How Responsive Action to Online Reviews Can Take Your Restaurant to the Next Level
By Randy Buck Executive Chef, Hotel Monteleone, New Orleans | August 18, 2013
In today's world where diners bring their cell phones to the table and Facebook, Yelp, OpenTable and various review platforms are readily available at their fingertips, restaurant managers need to be more responsive than ever. To stay current in a society that has grown accustomed to immediacy, hotel food and beverage operations need to expedite their internal processes to match that speed. However, while a good measure of control, various levels of approval to menu changes, new recipes and service alterations can slow and sometimes even halt the response process.
Reviews allow us the opportunity to truly learn what is being done right and what guests would like to see done differently. With social media, we can identify where we need to adjust our service, have the opportunity to address any concerns, and use the feedback we receive to continue building an even better restaurant.
As an independent hotel, Hotel Monteleone and its flagship restaurant Criollo has the advantage of bypassing the corporate hierarchy, further enabling the flexibility and speed needed to instantly respond to a customer's needs. It is imperative that restaurateurs are empowered to make adaptations in tandem with changing trends and preferences. With this approach, a restaurant can become much more intuitive to its guests' needs, truly putting the clientele in control.
While the paper comment card is still slipped in every bill, gone are the days when reviews can be made quietly. With social media, guests can make their dining experience – the good, the bad and the unsavory – known to the public. At Hotel Monteleone, we embrace the public review process. We acknowledge that people are always going to talk about the restaurants they visited and the last meal they ate. Oftentimes in New Orleans, we're already talking about the next dish we want to eat even before we finish the plate in front of us. When the conversation takes place online, we have the unique opportunity to respond and continue to engage patrons even after they have left the restaurant.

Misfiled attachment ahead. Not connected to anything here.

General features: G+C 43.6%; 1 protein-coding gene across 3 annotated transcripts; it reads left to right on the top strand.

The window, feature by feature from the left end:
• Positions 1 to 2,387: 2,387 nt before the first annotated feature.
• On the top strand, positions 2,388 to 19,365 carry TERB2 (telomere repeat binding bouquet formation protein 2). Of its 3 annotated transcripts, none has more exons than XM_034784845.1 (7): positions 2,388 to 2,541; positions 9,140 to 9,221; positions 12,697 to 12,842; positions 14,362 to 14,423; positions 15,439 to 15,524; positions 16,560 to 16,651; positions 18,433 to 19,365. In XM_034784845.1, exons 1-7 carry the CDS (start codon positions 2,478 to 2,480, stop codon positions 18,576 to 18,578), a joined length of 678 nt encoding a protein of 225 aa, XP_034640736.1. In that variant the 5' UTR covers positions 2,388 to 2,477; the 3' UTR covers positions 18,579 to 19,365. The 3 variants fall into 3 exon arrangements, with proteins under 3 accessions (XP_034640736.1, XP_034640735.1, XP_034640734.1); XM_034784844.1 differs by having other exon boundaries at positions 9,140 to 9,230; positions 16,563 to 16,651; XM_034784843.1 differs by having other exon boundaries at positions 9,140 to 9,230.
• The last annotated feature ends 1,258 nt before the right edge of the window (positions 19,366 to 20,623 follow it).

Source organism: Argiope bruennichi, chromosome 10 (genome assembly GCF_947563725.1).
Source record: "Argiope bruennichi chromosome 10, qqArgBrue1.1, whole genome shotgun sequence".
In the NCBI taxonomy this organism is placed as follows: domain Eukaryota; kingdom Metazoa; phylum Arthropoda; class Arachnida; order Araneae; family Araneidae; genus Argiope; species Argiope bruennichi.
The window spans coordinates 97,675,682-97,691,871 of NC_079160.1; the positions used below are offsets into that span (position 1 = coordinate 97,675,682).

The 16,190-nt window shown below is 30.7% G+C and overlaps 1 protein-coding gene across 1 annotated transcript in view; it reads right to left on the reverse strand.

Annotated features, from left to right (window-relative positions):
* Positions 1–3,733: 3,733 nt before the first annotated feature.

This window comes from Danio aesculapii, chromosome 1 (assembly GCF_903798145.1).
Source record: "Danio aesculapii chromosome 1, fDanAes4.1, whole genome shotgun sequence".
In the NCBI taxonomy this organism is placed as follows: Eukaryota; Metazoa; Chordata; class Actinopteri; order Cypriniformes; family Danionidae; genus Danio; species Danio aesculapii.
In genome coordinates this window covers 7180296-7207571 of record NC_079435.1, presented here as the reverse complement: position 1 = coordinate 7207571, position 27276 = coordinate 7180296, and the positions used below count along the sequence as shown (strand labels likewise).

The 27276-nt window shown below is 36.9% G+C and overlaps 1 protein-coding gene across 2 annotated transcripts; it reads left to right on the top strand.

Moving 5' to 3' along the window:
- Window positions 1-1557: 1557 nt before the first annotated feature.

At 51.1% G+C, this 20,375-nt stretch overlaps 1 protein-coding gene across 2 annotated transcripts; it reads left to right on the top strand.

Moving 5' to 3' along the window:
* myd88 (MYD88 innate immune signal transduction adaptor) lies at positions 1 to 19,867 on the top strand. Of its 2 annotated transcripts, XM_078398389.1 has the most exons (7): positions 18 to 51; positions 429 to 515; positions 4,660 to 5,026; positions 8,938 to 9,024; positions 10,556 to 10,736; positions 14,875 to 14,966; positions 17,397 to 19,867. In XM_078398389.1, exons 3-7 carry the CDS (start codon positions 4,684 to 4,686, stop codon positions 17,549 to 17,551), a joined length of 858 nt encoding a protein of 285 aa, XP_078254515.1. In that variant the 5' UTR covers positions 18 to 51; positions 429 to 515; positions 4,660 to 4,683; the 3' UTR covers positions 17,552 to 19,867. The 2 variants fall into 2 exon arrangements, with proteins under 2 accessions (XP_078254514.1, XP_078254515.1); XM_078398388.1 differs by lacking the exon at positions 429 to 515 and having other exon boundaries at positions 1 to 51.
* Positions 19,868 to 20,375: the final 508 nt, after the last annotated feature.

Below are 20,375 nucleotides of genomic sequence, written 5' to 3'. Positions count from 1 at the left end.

The key to fully embracing online reviews is creating an expedited process for implementing changes in house. There is no value in reading a review and then waiting six months to start implementing a change. We believe in empowering our employees to make adjustments on the spot. For example, we had a review from a guest that felt we didn't offer enough vegetarian items. From that one review, we started creating daily vegetarian specials like a balsamic marinated tempeh that our kitchen could prepare starting the very next day. This one change in process caused a reverse reaction online and we began seeing more positive reviews noting how accommodating our chefs were to guests with special diets.
I understand that for many chefs, it is hard to read reviews and feel as if the dish you spent hours, days and maybe even months developing is being criticized. We must realize that not everyone wants to kiss the chef. Farming out reviews to a corporate department far removed from the situation is good for our chef egos (ignorance is bliss), but will ultimately hurt our restaurant's operations in the long run. The fact of the matter is that guests who have had an unpleasant experience are much more vocal than those who have had a good experience. That's because a good experience should be the norm and is expected when someone selects your restaurant. Additionally, that doesn't mean that negative reviews should or can be automatically disregarded as rants. Each and every customer review should be taken seriously and given a thoughtful and constructive response. The time invested to have a 100 percent response rate on TripAdvisor is negligible when compared to the return on engagement. I personally respond to Open Plate reviews and have noticed a visible change in the guests' tone and writing when they realize they are speaking to an actual person in a position of authority to address their issue.